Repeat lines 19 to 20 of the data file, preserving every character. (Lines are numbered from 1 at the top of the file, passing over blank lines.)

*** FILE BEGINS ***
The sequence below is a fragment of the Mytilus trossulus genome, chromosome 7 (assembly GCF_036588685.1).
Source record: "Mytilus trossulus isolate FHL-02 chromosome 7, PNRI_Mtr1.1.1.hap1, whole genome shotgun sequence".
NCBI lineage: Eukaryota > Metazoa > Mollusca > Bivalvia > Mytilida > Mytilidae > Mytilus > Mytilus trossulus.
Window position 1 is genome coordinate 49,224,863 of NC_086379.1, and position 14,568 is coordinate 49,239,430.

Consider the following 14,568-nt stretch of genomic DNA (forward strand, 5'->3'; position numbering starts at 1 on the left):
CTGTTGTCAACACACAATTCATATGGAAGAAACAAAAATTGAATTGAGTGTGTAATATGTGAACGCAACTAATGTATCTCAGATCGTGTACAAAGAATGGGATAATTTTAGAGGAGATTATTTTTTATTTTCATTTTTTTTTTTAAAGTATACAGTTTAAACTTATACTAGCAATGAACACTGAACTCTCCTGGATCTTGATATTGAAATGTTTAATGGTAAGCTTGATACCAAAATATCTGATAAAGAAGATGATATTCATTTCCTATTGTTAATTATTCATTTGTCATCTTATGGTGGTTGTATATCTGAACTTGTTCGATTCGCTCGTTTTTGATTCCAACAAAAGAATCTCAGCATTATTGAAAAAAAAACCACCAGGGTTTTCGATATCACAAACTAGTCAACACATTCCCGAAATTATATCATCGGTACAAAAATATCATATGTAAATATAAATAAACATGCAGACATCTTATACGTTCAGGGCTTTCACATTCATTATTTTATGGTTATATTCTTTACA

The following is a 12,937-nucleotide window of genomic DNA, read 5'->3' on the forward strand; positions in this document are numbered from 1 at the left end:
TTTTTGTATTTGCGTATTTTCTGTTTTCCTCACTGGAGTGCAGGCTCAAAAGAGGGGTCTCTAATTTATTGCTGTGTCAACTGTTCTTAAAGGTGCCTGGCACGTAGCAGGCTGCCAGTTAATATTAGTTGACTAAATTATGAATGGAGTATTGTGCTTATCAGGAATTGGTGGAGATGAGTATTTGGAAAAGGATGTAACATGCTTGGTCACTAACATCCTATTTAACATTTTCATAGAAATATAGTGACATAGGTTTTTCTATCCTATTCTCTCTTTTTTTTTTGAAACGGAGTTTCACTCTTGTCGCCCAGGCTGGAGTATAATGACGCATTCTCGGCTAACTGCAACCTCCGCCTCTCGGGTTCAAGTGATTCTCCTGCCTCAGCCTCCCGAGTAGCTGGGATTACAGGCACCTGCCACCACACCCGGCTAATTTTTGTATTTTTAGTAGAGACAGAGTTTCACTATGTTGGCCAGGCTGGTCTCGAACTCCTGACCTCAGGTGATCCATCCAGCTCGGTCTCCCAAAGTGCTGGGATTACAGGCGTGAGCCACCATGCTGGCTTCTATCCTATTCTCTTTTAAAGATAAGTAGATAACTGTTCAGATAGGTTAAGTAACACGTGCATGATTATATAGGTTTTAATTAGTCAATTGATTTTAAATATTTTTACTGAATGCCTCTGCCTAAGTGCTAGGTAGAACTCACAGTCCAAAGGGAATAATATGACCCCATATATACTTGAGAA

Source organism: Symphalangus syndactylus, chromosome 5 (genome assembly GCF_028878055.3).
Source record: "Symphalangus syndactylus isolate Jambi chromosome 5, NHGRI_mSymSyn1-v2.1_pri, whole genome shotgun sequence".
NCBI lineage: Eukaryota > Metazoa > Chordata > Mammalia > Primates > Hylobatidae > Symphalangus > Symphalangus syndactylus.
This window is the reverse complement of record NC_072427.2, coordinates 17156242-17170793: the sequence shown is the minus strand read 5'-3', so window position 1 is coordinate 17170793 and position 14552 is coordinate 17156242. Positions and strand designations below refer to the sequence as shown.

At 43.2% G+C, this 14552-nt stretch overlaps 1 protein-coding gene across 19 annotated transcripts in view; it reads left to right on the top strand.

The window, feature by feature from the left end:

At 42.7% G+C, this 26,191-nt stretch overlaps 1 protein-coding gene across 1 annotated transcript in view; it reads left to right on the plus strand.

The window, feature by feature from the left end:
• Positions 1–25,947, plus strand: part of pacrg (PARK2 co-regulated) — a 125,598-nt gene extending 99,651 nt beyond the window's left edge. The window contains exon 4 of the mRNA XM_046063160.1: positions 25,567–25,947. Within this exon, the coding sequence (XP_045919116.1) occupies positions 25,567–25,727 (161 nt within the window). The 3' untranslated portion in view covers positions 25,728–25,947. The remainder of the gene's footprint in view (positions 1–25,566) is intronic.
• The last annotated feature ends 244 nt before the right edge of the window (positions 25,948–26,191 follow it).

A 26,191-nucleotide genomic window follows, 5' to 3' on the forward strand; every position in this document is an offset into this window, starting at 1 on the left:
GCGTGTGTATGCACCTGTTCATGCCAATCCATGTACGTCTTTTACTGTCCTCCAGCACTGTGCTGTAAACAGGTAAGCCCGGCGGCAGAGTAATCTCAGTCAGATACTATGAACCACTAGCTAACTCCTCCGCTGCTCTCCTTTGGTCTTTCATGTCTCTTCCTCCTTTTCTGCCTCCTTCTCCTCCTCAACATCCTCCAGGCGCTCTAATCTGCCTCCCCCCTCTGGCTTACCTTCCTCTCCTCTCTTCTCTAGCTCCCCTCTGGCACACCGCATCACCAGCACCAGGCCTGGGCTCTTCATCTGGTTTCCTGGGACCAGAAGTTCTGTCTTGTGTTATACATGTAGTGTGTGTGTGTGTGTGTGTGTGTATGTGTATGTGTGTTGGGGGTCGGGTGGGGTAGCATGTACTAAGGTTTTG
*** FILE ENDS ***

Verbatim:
A 26,191-nucleotide genomic window follows, 5' to 3' on the forward strand; every position in this document is an offset into this window, starting at 1 on the left:
GCGTGTGTATGCACCTGTTCATGCCAATCCATGTACGTCTTTTACTGTCCTCCAGCACTGTGCTGTAAACAGGTAAGCCCGGCGGCAGAGTAATCTCAGTCAGATACTATGAACCACTAGCTAACTCCTCCGCTGCTCTCCTTTGGTCTTTCATGTCTCTTCCTCCTTTTCTGCCTCCTTCTCCTCCTCAACATCCTCCAGGCGCTCTAATCTGCCTCCCCCCTCTGGCTTACCTTCCTCTCCTCTCTTCTCTAGCTCCCCTCTGGCACACCGCATCACCAGCACCAGGCCTGGGCTCTTCATCTGGTTTCCTGGGACCAGAAGTTCTGTCTTGTGTTATACATGTAGTGTGTGTGTGTGTGTGTGTGTGTATGTGTATGTGTGTTGGGGGTCGGGTGGGGTAGCATGTACTAAGGTTTTG